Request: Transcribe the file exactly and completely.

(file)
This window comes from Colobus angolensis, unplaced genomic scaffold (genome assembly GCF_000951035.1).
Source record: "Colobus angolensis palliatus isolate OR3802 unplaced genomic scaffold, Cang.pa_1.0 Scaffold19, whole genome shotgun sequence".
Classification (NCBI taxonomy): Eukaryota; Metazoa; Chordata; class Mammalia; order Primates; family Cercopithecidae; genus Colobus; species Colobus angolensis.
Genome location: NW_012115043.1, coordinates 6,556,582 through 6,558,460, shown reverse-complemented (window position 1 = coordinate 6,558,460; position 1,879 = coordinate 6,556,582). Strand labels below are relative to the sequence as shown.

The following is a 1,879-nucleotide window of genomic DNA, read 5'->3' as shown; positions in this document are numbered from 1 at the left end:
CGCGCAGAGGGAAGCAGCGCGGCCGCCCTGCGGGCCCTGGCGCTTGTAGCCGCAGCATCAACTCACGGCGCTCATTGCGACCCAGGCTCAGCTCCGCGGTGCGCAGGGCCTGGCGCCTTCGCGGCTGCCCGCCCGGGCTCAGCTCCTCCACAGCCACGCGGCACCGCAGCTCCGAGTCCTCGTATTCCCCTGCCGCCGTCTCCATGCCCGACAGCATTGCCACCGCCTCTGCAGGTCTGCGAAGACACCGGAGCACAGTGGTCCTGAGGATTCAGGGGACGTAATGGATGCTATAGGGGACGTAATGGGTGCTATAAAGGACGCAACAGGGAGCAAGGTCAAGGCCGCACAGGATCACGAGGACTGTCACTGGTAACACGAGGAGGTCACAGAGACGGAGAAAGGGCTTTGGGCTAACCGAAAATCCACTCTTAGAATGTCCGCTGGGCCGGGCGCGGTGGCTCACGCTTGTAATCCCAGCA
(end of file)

This window comes from Colobus angolensis, unplaced genomic scaffold (genome assembly GCF_000951035.1).
Source record: "Colobus angolensis palliatus isolate OR3802 unplaced genomic scaffold, Cang.pa_1.0 Scaffold19, whole genome shotgun sequence".
Classification (NCBI taxonomy): Eukaryota; Metazoa; Chordata; class Mammalia; order Primates; family Cercopithecidae; genus Colobus; species Colobus angolensis.
Genome location: NW_012115043.1, coordinates 6,556,582 through 6,558,460, shown reverse-complemented (window position 1 = coordinate 6,558,460; position 1,879 = coordinate 6,556,582). Strand labels below are relative to the sequence as shown.

The following is a 1,879-nucleotide window of genomic DNA, read 5'->3' as shown; positions in this document are numbered from 1 at the left end:
CGCGCAGAGGGAAGCAGCGCGGCCGCCCTGCGGGCCCTGGCGCTTGTAGCCGCAGCATCAACTCACGGCGCTCATTGCGACCCAGGCTCAGCTCCGCGGTGCGCAGGGCCTGGCGCCTTCGCGGCTGCCCGCCCGGGCTCAGCTCCTCCACAGCCACGCGGCACCGCAGCTCCGAGTCCTCGTATTCCCCTGCCGCCGTCTCCATGCCCGACAGCATTGCCACCGCCTCTGCAGGTCTGCGAAGACACCGGAGCACAGTGGTCCTGAGGATTCAGGGGACGTAATGGATGCTATAGGGGACGTAATGGGTGCTATAAAGGACGCAACAGGGAGCAAGGTCAAGGCCGCACAGGATCACGAGGACTGTCACTGGTAACACGAGGAGGTCACAGAGACGGAGAAAGGGCTTTGGGCTAACCGAAAATCCACTCTTAGAATGTCCGCTGGGCCGGGCGCGGTGGCTCACGCTTGTAATCCCAGCA